By Jennie WaltersPosted 06.30.2011 at 11:00 am 9 Comments
Last summer’s floods in Pakistan displaced millions of people--and millions of spiders. Although spiders rarely migrate to trees during natural disasters, the flooding was so heavy and prolonged, they had to climb trees and remain there. According to University of Akron biologist Todd Blackledge, who studies web-weaving spiders, some spin new webs each day. After weeks, the dense layers of silk, seen here in Sindh province, covered the trees--a result of continuous web spinning by the eight-legged refugees.
The Navy SEAL team that offed the 21st century's most wanted man Sunday was so concerned about preparation and accuracy that they re-created the one-acre compound where their target was living, "Ocean's Eleven" style. The SEALs ran trial runs there in early April until they were ready to take down Osama bin Laden.
Plenty of people found out about the demise of Osama bin Laden through Twitter — but for most of them, it was through rumors at first and then snippets of media reports. In Abbottabad, one Twitter user provided live commentary as the raid was happening near him. Without realizing it.
Officials who apparently thwarted an alleged terror plot against Europe used voiceprinting technology to catch several suspects.
The British Government Communications Headquarters, which snoops on criminal suspects and works with MI6 spies, used voice identification technology to help uncover the plot, AP says. Several of the voices were recorded along the Pakistan-Afghanistan border.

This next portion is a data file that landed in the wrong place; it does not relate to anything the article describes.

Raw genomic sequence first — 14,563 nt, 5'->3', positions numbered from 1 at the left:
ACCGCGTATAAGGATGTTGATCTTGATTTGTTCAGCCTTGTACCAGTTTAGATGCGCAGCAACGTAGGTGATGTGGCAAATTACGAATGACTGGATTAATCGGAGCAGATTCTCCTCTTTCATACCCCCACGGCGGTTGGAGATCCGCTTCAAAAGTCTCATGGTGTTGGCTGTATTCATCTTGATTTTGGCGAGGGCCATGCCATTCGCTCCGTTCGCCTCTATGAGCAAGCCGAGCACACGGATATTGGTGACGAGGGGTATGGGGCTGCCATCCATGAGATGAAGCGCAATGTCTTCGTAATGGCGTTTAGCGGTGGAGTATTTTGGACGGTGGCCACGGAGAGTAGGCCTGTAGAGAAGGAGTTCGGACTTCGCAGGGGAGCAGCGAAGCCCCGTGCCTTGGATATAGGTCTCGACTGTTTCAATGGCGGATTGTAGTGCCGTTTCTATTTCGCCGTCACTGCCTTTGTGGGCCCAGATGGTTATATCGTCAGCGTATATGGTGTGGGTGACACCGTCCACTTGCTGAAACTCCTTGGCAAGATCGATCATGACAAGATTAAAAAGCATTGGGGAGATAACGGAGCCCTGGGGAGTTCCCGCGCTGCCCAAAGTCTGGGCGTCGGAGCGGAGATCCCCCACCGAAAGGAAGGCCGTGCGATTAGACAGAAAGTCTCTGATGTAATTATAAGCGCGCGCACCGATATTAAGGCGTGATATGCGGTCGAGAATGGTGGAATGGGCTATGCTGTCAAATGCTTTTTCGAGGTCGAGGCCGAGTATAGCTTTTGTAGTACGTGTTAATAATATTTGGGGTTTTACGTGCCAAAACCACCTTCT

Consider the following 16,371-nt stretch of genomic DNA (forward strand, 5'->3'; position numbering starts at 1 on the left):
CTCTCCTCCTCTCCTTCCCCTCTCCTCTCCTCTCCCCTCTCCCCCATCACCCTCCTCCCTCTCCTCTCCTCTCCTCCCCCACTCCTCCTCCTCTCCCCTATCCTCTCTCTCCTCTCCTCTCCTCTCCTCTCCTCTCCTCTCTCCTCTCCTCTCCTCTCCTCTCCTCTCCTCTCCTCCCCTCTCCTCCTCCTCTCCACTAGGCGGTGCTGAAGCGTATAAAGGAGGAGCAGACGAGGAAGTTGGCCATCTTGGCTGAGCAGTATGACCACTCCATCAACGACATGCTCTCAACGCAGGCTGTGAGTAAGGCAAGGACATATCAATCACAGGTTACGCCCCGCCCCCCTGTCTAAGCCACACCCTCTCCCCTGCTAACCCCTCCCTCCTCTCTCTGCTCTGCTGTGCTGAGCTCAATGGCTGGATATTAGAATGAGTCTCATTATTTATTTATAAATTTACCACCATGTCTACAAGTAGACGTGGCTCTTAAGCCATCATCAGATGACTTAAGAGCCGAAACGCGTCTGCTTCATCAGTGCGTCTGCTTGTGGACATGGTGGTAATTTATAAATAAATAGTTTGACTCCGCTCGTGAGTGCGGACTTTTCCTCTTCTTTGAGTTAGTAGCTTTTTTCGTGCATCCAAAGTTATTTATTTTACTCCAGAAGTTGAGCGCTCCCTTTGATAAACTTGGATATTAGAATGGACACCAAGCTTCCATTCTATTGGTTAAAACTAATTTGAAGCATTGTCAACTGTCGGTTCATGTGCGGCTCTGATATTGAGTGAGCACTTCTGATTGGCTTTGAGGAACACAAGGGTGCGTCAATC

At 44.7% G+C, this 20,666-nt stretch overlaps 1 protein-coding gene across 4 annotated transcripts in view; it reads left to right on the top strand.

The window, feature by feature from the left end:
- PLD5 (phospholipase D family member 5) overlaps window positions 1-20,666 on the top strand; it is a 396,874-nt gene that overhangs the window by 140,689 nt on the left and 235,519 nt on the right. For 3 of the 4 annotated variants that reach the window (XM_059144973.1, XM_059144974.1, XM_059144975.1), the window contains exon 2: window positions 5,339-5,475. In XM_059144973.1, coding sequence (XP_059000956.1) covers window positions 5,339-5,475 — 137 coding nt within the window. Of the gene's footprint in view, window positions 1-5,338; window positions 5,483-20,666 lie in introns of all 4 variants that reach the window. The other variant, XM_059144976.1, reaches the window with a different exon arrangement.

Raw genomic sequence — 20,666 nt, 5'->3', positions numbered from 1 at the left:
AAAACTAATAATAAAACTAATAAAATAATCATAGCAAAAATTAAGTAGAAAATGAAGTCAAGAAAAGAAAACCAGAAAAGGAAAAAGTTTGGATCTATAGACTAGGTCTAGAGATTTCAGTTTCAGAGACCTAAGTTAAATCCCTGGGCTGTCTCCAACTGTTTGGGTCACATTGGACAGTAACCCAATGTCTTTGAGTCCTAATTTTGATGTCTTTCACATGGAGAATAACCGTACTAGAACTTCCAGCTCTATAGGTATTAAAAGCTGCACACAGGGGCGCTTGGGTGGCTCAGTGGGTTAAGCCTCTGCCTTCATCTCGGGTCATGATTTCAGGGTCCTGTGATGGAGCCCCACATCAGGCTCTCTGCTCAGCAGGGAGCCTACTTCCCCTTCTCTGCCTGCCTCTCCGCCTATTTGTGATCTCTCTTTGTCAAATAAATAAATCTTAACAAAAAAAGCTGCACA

A global YouTube outage is traced to a single country's censoring attempt
By Gregory MonePosted 02.25.2008 at 3:01 pm 2 Comments
All across the globe yesterday, users tried and failed to get their daily dose of yawning kittens and manic explosions. The problem? Pakistan accidentally hijacked YouTube. It started when the government of Pakistan tried to limit access to a video critical of Islam. In order to keep its citizens from playing the clip, reportedly a portion of an inflammatory film by the Danish Dutch politician Geert Wilders, Pakistan Telecom had local Internet service providers block the site by rerouting users—instead of getting the video site, they'd hit a blank page.